Back in the times of the Ottoman Empire, people would build elaborate miniature palaces for the birds. Found in the territory of today’s Turkey, the birdhouses were affixed to the outer walls of significant city structures, such as mosques, inns, bridges, libraries, schools and fountains.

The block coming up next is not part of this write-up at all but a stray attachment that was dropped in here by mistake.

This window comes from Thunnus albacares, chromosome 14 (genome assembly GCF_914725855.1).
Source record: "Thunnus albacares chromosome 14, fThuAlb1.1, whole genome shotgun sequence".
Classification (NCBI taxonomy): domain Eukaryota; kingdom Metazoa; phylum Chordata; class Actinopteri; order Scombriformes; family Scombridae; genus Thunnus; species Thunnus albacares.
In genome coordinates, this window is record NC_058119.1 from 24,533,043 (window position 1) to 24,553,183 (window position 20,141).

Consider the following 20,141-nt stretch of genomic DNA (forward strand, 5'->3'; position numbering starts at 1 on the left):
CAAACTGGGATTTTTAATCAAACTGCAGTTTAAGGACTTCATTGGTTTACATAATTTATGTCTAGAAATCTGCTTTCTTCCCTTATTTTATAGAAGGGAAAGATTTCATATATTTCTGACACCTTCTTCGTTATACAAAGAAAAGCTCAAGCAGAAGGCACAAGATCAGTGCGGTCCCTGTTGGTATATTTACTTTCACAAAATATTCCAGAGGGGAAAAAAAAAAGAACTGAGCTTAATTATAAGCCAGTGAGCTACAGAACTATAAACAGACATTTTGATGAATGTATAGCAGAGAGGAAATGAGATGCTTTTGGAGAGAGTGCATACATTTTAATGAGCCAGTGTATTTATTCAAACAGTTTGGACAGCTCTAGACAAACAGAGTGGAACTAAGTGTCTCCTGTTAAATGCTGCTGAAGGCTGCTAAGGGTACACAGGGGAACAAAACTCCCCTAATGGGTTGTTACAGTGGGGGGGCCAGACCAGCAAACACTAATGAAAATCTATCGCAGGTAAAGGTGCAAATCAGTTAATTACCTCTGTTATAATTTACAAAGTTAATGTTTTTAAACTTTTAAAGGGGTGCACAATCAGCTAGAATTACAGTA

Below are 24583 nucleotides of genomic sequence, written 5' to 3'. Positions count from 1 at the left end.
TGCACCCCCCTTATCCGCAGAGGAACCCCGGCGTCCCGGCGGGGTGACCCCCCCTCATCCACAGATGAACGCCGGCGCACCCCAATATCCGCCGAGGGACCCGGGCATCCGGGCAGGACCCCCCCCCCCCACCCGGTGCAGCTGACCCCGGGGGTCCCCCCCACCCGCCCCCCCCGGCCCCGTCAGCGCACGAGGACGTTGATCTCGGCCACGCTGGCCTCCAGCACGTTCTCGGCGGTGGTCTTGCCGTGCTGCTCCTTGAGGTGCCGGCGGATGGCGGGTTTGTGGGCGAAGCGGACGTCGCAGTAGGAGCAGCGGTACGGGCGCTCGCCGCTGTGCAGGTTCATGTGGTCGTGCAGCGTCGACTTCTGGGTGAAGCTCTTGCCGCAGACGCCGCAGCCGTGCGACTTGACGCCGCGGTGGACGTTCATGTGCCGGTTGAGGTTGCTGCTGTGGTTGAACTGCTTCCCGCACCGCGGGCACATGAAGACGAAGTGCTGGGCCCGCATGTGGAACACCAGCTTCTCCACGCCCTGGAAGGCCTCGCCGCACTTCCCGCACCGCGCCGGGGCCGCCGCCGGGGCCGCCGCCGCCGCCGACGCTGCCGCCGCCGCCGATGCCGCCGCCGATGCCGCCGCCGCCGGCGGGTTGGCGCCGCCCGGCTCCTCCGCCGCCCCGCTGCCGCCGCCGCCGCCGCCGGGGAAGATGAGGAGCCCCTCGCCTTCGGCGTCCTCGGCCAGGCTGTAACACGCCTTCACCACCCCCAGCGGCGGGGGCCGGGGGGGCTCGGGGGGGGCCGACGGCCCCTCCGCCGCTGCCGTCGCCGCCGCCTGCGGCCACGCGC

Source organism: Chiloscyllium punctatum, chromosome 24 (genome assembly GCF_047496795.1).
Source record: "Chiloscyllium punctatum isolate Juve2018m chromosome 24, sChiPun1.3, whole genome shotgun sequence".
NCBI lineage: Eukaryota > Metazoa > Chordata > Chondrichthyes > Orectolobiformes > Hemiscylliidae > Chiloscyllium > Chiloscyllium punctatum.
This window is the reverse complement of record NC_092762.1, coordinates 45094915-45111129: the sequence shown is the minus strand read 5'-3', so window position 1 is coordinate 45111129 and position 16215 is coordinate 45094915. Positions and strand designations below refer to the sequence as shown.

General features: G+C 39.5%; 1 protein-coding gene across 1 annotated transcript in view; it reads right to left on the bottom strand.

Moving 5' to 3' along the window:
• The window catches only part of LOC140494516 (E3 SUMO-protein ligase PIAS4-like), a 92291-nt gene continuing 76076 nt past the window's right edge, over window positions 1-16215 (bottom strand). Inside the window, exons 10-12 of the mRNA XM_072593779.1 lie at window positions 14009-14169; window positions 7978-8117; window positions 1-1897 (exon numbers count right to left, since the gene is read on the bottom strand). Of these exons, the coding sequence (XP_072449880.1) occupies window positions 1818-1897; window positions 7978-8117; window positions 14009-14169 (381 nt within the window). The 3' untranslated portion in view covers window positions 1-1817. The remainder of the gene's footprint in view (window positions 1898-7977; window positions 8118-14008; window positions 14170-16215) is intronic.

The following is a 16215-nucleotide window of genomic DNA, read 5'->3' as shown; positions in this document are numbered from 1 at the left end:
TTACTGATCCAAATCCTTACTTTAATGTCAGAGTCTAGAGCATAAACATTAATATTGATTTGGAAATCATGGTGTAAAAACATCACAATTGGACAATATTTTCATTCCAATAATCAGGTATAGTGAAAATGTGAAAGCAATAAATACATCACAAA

Up until today, nearly every city in Turkey had some examples of this kind of fascinating bird architecture. The oldest one is a 16th-century bird palace that is attached the Büyükçekmece Bridge in Istanbul.
Not only did they provide shelter, these structures also fulfilled a religious purpose – they were believed to grant good deeds to those who built them.